Introduction: Arduino Soundlab
It is incredible what a wide range of amazing sounds can be generated with the FM synthesis technique, even using a plain Arduino. In a previous instructable this was illustrated with a synthesiser that had 12 pre-programmed sounds, but a viewer suggested that it'd be much cooler to have full control of the sound parameters with potentiometers, and so it is!
In this sound lab, tones can be controlled by 8 parameters: 4 for the ADSR envelope of the loudness and 4 for the frequency modulation that determines the texture.
The addition of the 8 potentiometers did not go at the cost of the number of keys: three sets of 8 keys are readout a few microseconds one after the other, for a total of 24 keys, corresponding to two full octaves. In fact, two Arduino pins are unused and expanding to 40 keys would be possible.
Look at the video for how to make wild sounds, here's a brief overview:
* A=attack: time for a tone to reach its maximum loudness (range 8ms-2s)
* D=decay: time for a tone to go down to its steady level of loudness (range 8ms-2s)
* S=sustain: steady level of loudness (range 0-100%)
* R=release: time for a tone to die out (range 8ms-2s)
* f_m : ratio of the modulation frequency to the carrier frequency (range 0.06-16) values below 1 result in undertones, higher values in overtones
* beta1 : amplitude of the FM modulation at the beginning of the note (range 0.06-16) small values result in minor variations of the sound texture. large values result in crazy sounds
* beta2 : amplitude of the FM modulation at the end of the note (range 0.06-16) Give beta2 a different value than beta1 to make the sound texture evolves in time.
* tau : speed at which the FM amplitude evolves from beta1 to beta 2 (range 8ms-2s) Small values give a short bang at the beginning of a note, large values a long and slow evolution.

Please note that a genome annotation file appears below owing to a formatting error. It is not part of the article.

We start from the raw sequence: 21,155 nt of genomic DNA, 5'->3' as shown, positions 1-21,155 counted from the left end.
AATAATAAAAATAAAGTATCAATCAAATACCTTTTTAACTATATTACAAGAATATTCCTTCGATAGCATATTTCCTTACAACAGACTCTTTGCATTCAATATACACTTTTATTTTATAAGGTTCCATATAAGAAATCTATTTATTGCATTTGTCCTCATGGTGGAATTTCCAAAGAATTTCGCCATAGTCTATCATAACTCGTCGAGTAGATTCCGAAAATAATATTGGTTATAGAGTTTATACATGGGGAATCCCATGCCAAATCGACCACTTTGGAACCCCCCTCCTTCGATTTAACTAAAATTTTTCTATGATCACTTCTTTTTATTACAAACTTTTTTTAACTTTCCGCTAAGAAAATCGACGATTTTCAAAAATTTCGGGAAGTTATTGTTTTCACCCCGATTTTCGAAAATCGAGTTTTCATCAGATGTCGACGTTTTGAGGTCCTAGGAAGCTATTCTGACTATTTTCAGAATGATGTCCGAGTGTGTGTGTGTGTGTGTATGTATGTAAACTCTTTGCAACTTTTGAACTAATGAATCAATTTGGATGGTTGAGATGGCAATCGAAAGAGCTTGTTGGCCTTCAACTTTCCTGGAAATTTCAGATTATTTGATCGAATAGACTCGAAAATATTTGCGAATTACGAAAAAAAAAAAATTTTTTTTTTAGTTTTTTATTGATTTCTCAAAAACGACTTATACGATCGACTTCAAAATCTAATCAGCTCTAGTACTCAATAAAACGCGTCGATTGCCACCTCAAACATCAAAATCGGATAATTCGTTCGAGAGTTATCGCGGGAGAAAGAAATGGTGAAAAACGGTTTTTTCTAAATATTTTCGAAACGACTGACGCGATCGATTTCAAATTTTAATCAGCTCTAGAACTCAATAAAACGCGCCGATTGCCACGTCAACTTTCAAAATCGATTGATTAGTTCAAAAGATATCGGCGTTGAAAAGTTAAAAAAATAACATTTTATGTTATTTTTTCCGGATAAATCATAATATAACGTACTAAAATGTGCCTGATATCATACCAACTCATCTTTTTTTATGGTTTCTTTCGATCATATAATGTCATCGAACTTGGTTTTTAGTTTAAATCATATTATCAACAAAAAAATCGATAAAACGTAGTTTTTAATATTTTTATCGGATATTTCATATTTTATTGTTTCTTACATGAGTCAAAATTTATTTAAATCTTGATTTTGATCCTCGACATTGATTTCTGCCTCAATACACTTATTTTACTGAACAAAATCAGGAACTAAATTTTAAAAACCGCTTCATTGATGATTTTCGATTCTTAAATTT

Step 1: Construction
Clearly, this is still a prototype, I hope one day me or someone else will build this big and strong and beautiful with large keys and real dials for the potentiometers in an awesome enclosure....
1 Arduino Nano (It won't work with the Uno, which has only 6 analog inputs)
8 potentiometers, in the 1kOhm - 100kOhm range
1 potentiometer of 10kOhm for volume control
1 capacitor - 10microfarad electrolitic
1 3.5mm earphone jack
1 LM386 audio amplifier chip
2 1000microfarad electrolitic capacitor
1 ceramic 1microfarad capacitor
1 8Ohm 2Watt speaker
1 10x15cm prototype board
Make sure you understand the attached schematics. The 24 buttons get connected in 3 groups of 8, to be read out at D0-D7, and to be activated on D8, D10 and D11. The pots have +5V and ground on the end taps and the central taps are fed to the analog inputs A0-A7. D9 has the audio output and gets AC-coupled to a 10kOhm potentiometer for volume control. The sound can be directly listened to with earphones, or amplified with an LM386 audio amplifier chip.
It is all fits on a 10x15cm protoptype board, but the buttons are too close to play well, so it'd be better to construct a larger keyboard.
The circuit can be powered through the USB connection on the Arduino Nano, or with an external 5V power supply. A 2xAA battery box followed by a step-up converter is a perfect powering solution.
Step 2: Software
Upload the attached sketch to the Arduino Nano and all should work.
The code is straigthforward and easy to modify, there is no machine code and no interrupts, but there are a couple of direct interactions with the registers, to interact with the timer, to speed up the button readout and to control the behaviour of the ADC for the potentiometer readout
Step 3: Future Improvements
Ideas from the community are always welcome!
I am most bothered by the buttons: they are tiny and click hard when pushed. It'd be really nice to have larger buttons that more comfortable to push. Also, force- or speed-sensitivy buttons would allow to control the loudness of the notes. Maybe 3-way pushbuttons or touch-sensitive buttons could work?
Other nice things would be to store sound settings in EEPROM, Storing short tunes in EEPROM would also allow to make much more interesting music. Finally, more complex sounds could be generated, if anyone knows how to generate percussion sounds in a computationally efficient way, that'd be awesome...
Participated in the
Arduino Contest 2019